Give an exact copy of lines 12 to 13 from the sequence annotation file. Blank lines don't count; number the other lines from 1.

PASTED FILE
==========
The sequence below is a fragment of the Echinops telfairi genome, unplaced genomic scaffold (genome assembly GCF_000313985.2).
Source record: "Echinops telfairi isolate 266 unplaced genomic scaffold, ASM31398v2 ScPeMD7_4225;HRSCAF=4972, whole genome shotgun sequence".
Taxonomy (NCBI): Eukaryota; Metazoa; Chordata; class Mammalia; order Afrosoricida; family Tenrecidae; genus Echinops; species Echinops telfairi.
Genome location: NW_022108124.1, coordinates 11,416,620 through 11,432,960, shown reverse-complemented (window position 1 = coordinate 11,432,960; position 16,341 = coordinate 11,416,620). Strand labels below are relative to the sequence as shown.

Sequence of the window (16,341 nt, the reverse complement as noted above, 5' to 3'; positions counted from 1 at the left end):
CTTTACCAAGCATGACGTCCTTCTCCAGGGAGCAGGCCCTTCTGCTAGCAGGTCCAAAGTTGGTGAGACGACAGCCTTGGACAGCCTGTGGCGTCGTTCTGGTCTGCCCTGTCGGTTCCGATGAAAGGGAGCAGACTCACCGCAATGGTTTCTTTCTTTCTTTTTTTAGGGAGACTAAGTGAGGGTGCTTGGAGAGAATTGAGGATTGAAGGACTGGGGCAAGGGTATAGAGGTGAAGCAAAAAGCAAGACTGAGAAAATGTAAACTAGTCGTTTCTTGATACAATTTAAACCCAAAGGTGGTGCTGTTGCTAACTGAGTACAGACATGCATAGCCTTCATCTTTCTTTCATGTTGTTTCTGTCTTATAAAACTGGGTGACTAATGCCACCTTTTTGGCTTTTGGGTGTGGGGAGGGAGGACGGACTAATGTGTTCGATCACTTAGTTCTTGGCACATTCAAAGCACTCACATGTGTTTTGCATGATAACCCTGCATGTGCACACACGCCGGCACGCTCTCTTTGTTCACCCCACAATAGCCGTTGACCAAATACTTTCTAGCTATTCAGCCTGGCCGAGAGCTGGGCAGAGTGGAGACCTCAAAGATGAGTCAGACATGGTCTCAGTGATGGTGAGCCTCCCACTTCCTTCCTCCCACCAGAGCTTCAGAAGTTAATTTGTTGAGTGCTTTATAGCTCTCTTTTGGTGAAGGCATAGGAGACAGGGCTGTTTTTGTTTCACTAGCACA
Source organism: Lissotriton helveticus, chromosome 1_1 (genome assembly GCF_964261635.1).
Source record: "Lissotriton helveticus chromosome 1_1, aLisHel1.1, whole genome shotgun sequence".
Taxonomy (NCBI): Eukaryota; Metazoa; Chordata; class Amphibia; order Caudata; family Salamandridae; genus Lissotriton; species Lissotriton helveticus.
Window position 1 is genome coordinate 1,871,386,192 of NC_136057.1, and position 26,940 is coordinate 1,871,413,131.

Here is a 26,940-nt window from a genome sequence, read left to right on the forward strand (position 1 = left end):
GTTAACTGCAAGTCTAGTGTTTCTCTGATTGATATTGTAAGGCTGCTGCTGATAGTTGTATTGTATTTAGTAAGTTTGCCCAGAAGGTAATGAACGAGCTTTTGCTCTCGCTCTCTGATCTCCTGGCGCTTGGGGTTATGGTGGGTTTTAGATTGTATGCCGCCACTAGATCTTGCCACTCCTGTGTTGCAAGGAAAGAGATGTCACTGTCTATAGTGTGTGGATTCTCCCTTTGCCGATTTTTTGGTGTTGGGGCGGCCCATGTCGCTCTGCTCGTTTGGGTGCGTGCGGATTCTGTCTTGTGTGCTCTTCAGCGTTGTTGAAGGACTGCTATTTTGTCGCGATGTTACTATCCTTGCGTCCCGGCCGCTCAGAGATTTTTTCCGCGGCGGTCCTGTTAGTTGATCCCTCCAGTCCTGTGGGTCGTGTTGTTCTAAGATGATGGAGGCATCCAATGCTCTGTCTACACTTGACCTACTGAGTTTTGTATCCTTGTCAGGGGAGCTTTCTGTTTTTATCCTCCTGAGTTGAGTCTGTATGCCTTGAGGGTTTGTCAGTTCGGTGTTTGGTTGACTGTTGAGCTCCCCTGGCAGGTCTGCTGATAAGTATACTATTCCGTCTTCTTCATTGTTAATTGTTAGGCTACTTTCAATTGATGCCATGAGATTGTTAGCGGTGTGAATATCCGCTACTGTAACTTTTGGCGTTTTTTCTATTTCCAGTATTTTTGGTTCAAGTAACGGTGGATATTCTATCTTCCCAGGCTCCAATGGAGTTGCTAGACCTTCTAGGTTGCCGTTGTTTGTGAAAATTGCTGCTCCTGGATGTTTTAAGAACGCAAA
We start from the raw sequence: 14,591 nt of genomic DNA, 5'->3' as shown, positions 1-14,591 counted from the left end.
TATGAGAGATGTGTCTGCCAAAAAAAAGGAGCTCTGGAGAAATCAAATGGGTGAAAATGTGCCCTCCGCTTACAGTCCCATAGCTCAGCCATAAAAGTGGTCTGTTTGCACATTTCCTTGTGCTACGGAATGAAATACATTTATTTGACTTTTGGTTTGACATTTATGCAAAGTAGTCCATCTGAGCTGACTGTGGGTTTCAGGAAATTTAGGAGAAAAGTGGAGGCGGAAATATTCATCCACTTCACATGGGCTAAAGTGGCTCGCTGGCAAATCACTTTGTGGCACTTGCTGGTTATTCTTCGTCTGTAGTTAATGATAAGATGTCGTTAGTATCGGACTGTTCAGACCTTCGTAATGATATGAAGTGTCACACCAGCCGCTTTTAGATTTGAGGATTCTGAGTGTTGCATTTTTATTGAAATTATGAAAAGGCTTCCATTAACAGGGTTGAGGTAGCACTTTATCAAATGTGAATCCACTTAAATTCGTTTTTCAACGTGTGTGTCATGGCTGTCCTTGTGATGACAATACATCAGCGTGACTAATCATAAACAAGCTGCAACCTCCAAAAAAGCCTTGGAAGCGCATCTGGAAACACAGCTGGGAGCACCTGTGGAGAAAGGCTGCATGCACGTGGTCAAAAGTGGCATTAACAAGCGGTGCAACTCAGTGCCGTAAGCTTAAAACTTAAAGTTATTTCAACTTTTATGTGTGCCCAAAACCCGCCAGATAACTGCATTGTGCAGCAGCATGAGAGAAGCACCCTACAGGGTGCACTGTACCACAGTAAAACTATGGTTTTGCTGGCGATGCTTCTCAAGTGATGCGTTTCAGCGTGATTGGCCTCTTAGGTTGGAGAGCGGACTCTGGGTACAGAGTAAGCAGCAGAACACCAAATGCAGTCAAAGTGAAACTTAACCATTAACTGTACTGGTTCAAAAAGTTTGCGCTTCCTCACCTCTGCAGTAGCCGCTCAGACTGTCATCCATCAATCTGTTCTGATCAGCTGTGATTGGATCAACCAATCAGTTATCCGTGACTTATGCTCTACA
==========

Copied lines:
GTTAACTGCAAGTCTAGTGTTTCTCTGATTGATATTGTAAGGCTGCTGCTGATAGTTGTATTGTATTTAGTAAGTTTGCCCAGAAGGTAATGAACGAGCTTTTGCTCTCGCTCTCTGATCTCCTGGCGCTTGGGGTTATGGTGGGTTTTAGATTGTATGCCGCCACTAGATCTTGCCACTCCTGTGTTGCAAGGAAAGAGATGTCACTGTCTATAGTGTGTGGATTCTCCCTTTGCCGATTTTTTGGTGTTGGGGCGGCCCATGTCGCTCTGCTCGTTTGGGTGCGTGCGGATTCTGTCTTGTGTGCTCTTCAGCGTTGTTGAAGGACTGCTATTTTGTCGCGATGTTACTATCCTTGCGTCCCGGCCGCTCAGAGATTTTTTCCGCGGCGGTCCTGTTAGTTGATCCCTCCAGTCCTGTGGGTCGTGTTGTTCTAAGATGATGGAGGCATCCAATGCTCTGTCTACACTTGACCTACTGAGTTTTGTATCCTTGTCAGGGGAGCTTTCTGTTTTTATCCTCCTGAGTTGAGTCTGTATGCCTTGAGGGTTTGTCAGTTCGGTGTTTGGTTGACTGTTGAGCTCCCCTGGCAGGTCTGCTGATAAGTATACTATTCCGTCTTCTTCATTGTTAATTGTTAGGCTACTTTCAATTGATGCCATGAGATTGTTAGCGGTGTGAATATCCGCTACTGTAACTTTTGGCGTTTTTTCTATTTCCAGTATTTTTGGTTCAAGTAACGGTGGATATTCTATCTTCCCAGGCTCCAATGGAGTTGCTAGACCTTCTAGGTTGCCGTTGTTTGTGAAAATTGCTGCTCCTGGATGTTTTAAGAACGCAAA
We start from the raw sequence: 14,591 nt of genomic DNA, 5'->3' as shown, positions 1-14,591 counted from the left end.